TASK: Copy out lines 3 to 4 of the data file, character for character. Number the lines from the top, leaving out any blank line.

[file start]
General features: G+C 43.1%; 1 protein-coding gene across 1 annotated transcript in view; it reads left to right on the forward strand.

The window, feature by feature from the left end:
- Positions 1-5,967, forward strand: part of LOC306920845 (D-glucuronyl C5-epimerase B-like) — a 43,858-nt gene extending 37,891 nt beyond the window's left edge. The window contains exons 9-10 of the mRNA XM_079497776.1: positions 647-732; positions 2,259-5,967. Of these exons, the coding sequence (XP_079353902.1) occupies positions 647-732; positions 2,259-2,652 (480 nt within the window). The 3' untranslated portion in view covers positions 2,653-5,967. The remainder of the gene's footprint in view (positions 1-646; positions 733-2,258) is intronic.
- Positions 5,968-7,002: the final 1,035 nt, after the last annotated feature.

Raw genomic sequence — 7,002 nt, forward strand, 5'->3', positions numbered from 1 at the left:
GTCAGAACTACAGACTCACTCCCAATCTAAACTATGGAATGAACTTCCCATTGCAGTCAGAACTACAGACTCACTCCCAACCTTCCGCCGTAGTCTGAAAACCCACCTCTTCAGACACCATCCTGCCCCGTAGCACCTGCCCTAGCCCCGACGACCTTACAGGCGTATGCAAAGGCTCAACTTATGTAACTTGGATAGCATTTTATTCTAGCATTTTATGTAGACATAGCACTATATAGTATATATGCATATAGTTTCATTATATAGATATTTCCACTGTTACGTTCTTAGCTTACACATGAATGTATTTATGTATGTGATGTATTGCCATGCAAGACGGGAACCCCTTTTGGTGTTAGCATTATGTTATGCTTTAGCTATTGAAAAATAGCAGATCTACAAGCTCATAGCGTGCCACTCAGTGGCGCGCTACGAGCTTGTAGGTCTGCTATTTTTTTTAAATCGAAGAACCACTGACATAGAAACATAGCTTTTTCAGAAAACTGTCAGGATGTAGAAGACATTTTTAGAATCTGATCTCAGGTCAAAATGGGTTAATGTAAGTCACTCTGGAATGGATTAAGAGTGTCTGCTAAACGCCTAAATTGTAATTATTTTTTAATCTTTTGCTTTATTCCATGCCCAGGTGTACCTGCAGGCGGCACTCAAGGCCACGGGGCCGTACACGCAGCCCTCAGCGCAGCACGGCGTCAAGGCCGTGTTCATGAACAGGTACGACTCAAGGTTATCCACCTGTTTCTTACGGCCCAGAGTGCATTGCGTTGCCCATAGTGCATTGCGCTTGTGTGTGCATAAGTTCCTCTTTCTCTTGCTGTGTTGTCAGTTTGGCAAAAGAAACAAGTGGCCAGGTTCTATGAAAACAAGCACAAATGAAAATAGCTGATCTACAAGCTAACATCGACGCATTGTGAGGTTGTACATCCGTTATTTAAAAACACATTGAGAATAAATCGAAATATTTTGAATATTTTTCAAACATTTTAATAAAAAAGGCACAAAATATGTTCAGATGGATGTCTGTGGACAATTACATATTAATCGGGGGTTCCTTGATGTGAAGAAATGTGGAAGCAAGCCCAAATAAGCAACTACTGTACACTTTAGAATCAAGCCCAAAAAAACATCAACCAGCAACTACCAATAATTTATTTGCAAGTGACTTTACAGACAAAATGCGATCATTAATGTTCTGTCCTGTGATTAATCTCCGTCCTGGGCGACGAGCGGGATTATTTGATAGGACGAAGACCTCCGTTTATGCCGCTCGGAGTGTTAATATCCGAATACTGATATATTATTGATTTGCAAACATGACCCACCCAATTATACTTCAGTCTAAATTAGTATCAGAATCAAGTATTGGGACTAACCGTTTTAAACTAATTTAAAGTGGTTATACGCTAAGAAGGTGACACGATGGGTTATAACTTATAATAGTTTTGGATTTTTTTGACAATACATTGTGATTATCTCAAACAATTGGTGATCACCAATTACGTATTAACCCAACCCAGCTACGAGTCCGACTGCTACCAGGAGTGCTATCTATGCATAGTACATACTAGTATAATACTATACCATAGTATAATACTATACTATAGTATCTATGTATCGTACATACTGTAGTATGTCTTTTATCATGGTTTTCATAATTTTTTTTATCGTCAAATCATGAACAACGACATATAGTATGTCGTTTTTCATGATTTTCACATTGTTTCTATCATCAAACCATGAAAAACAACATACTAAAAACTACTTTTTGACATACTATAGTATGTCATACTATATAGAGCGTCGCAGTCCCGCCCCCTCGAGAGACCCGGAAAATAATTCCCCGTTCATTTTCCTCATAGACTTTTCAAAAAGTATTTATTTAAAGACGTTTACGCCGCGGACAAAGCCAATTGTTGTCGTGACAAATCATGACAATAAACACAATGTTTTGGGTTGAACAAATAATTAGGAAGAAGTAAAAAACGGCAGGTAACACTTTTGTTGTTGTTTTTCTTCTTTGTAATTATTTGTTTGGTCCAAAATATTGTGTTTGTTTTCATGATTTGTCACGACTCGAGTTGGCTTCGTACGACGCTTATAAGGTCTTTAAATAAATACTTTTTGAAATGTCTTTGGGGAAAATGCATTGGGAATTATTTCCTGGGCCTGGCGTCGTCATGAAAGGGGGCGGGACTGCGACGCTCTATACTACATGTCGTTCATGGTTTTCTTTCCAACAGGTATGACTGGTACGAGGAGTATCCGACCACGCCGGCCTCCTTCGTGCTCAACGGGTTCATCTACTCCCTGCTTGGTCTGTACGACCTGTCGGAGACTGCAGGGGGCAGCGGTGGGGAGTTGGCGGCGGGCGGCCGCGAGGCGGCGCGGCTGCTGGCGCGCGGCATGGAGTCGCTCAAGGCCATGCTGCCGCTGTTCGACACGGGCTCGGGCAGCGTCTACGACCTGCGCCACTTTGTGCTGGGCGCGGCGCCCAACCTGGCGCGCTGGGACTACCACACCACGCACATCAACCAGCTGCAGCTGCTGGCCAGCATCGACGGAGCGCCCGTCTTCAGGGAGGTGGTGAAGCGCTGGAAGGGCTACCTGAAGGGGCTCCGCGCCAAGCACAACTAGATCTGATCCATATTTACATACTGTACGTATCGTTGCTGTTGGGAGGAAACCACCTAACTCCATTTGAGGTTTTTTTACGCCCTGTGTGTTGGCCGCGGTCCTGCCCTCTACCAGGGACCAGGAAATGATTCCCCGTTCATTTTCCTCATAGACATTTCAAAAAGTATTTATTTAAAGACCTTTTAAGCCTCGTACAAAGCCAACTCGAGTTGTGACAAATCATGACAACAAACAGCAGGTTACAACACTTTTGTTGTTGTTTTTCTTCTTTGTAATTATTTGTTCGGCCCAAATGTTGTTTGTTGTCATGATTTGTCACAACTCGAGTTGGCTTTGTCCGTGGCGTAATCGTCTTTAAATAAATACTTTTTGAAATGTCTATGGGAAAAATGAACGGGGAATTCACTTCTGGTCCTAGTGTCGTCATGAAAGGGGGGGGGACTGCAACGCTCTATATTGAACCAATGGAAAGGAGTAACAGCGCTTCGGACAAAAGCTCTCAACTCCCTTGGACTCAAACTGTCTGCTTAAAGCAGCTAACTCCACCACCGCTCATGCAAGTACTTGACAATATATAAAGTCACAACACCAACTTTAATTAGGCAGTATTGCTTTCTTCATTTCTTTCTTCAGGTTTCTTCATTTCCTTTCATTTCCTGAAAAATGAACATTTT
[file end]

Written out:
- Positions 1-5,967, forward strand: part of LOC306920845 (D-glucuronyl C5-epimerase B-like) — a 43,858-nt gene extending 37,891 nt beyond the window's left edge. The window contains exons 9-10 of the mRNA XM_079497776.1: positions 647-732; positions 2,259-5,967. Of these exons, the coding sequence (XP_079353902.1) occupies positions 647-732; positions 2,259-2,652 (480 nt within the window). The 3' untranslated portion in view covers positions 2,653-5,967. The remainder of the gene's footprint in view (positions 1-646; positions 733-2,258) is intronic.
- Positions 5,968-7,002: the final 1,035 nt, after the last annotated feature.